2. This implementation of t1ha requires modern GNU C compatible compiler, including Clang/LLVM, or Visual Studio 2013/2015/2017. For proper performance please use one of: GNU C 5.5 or later, CLANG 5.0 or later, Microsoft Visual Studio 2017 15.6 or later.

Acknowledgement:

The t1ha was originally developed by Leonid Yuriev (Леонид Юрьев) for The 1Hippeus project - zerocopy messaging in the spirit of Sparta!


Benchmarking and Testing

Current version of t1ha library includes tool for basic testing and benchmarking. Just try make check from t1ha directory.

To comparison benchmark also includes wyhash, xxHash, StadtX and HighwayHash functions. For example actual results for Intel(R) Core(TM) i7-4600U CPU:

$ make all && sudo make check
Build by GNU C/C++ compiler 9.3 (self-check passed)
Testing t1ha2_atonce... Ok
Testing t1ha2_atonce128... Ok
Testing t1ha2_stream... Ok
Testing t1ha2_stream128... Ok
Testing t1ha1_64le... Ok
Testing t1ha1_64be... Ok
Testing t1ha0_32le... Ok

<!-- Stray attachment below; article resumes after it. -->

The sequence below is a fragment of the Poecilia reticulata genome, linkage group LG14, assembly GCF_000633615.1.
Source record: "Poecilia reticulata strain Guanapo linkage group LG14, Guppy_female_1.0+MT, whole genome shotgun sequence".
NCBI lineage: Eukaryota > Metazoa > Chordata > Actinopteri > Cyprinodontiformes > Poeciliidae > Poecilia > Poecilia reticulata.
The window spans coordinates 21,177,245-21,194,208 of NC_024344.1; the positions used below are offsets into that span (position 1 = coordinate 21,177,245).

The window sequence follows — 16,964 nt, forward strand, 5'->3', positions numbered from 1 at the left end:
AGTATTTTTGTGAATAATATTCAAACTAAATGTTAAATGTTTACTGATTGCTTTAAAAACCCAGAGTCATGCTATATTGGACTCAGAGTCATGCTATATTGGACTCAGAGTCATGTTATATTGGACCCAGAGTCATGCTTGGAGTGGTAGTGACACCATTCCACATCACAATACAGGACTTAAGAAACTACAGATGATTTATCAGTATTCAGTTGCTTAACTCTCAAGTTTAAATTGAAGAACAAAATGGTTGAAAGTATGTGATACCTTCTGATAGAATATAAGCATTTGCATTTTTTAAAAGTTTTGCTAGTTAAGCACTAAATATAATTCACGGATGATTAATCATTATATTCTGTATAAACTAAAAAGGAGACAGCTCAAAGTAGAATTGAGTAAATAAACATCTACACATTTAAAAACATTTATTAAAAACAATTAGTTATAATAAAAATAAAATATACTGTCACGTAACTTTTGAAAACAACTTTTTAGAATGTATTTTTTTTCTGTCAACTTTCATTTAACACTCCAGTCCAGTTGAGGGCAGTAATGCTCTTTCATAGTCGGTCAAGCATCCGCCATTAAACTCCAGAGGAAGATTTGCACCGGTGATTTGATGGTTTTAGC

Testing t1ha0_32be... Ok
Testing t1ha0_ia32aes_noavx... Ok
Testing t1ha0_ia32aes_avx... Ok
Testing t1ha0_ia32aes_avx2... Ok
Testing HighwayHash64_pure_c... Ok
Testing HighwayHash64_portable_cxx... Ok
Testing HighwayHash64_sse41... Ok
Testing HighwayHash64_avx2... Ok
Testing StadtX... Ok
Testing wyhash_v7... Ok

Preparing to benchmarking...
 - running on CPU#0
 - use RDPMC_40000001 as clock source for benchmarking
 - assume it cheap and stable
 - measure granularity and overhead: 54 cycles, 0.0185185 iteration/cycle

Bench for tiny keys (7 bytes):
t1ha2_atonce          :     17.250 cycle/hash,  2.464 cycle/byte,  0.406 byte/cycle,  1.217 GiB/s @3GHz
t1ha2_atonce128*      :     33.281 cycle/hash,  4.754 cycle/byte,  0.210 byte/cycle,  0.631 GiB/s @3GHz